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Precautions To Take for Dengue During Pregnancy:
It is paramount to protect oneself from contracting dengue in early pregnancy.
- Get blood checks and other medical tests done regularly and seek medical advice when you are in doubt.
- Mosquitoes frequent warm environs so choose a cold room to rest during the day. Install mosquito nets and use safe mosquito sprays or repellents.
- It is advisable to apply the repellent frequently. As opposed to utilizing a larger quantity once in a while. As this provides better protection.
- Wearing full-sleeved and light-coloured clothes. Also helps ward mosquitoes away.
- Cover the doors and windows with a fine mesh. Remove any stagnant water from places around the house to prevent breeding.
What are the effects of Dengue During Pregnancy on your Unborn Baby:
Dengue does not result in physical deformity of the child. And, neither does it pass on to the baby. But it is advisable to take enough precautions. So that the infection does not transfer to the baby after delivery.
- The disease’s effects on the baby could result in low weight at birth or premature birth, which will impede the baby’s growth.
- More fatal consequences would be a miscarriage or stillbirth.
These generally occur when the mother contracts DHF during pregnancy. The doctor will check the baby for a low platelet count. Fever and rashes over the body if you have contracted dengue during pregnancy.
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Dengue fever in first-trimester pregnancy. Though not desirable, is not as fatal as if contracted during the second or third trimesters. During the second or third trimesters, premature delivery or stillbirth risks increase manifold. As a would-be mother, please ensure that you are extra careful during pregnancy. And take the accurate precautionary measure to ensure you are safe from illnesses like dengue. The key is to prevent dengue infection and take appropriate steps, such as seeking medical advice. To keep yourself and the baby safe from dengue.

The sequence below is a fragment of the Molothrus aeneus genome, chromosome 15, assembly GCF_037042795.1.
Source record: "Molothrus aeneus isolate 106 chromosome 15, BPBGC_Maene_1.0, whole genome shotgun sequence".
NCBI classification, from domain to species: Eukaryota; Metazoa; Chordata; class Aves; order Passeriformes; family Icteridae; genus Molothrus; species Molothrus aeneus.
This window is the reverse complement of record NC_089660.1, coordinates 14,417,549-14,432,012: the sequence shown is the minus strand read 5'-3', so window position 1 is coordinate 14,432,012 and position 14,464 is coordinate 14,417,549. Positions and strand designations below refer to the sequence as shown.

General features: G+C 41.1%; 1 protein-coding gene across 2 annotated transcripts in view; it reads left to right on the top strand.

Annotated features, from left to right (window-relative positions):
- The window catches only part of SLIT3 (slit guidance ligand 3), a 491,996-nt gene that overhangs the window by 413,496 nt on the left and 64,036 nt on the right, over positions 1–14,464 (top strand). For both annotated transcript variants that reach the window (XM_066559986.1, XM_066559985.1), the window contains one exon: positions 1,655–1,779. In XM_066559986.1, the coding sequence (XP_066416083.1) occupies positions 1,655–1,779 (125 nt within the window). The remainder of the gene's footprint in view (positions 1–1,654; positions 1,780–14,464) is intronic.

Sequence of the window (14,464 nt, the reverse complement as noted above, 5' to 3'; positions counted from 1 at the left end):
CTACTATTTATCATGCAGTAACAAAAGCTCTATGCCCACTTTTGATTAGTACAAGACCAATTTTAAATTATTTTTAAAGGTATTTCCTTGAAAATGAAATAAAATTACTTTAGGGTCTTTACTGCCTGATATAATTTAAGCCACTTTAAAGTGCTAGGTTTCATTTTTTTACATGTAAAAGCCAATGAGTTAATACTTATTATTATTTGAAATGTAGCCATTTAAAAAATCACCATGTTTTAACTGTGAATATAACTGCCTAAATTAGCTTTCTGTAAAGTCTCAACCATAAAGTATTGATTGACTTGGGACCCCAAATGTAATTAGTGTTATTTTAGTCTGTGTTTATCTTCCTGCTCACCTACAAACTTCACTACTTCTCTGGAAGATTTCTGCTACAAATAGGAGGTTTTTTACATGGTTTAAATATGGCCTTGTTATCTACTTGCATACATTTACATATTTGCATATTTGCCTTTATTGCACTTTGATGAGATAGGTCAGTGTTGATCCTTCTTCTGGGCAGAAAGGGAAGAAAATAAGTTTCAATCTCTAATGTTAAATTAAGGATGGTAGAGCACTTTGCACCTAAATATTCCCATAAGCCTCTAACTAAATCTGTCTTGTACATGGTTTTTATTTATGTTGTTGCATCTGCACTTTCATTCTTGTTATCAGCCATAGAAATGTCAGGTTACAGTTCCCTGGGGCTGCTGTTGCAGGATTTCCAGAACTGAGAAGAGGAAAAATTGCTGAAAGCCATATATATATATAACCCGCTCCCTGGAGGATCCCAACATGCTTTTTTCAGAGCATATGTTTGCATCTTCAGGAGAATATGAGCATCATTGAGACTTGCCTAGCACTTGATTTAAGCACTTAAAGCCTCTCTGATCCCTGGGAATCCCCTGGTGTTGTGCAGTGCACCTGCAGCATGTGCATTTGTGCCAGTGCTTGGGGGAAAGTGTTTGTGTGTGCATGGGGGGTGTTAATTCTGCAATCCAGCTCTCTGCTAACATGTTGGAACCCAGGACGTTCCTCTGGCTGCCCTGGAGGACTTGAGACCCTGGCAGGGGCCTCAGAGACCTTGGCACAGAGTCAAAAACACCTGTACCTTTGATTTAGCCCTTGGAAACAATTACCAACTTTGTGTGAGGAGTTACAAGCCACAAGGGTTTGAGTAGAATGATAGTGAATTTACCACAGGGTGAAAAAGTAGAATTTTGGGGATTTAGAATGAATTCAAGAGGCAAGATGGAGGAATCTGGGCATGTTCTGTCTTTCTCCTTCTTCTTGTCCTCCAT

Frequently Asked Questions and Answers for Dengue During Pregnancy:
Q1. Is it possible to be infected with dengue virus but have no symptoms?
Ans: Yes. Almost 50-75% of all dengue-infected people show no clinical signs or symptoms of the disease. Some infected people experience fever. But their other symptoms are mild and nonspecific. Making their dengue infection challenging to diagnose. Women, during pregnancy, who suspect they have dengue. Should consult their doctors and seek immediate medical intervention.
Q2. Do pregnant women or breastfeeding mothers need to take extra precautions?
Ans: It is possible for a pregnant woman who is infected with the dengue virus to infect her unborn baby or her newborn baby at birth. Expectant mothers must seek and receive medical attention if infected with the dengue virus. Pregnant women should focus on avoiding becoming infected by taking the proper precautions against mosquitoes.
The risk of breastfeeding in the transmission of the virus from the mother to the child is considered to be much lower than the health benefits of breastfeeding, which are much higher than the likelihood of spreading the disease. New mothers should speak with their paediatrician about their concerns or queries regarding breastfeeding and dengue risk.
Q3. If you get dengue fever once, can you get it again?
Ans: Yes. The four essential types of dengue viruses are DENV 1, DENV 2, DENV 3, and DENV 4. You are being infected with one form of dengue. A virus will not protect you or provide immunity from the other three types. It is advisable to get tested for dengue fever. After more than a week has passed from the time you were ill. And an antibody test can determine if you were previously infected with dengue. However, current testing processes do not allow for the determining of which dengue virus type you had after the first week of illness.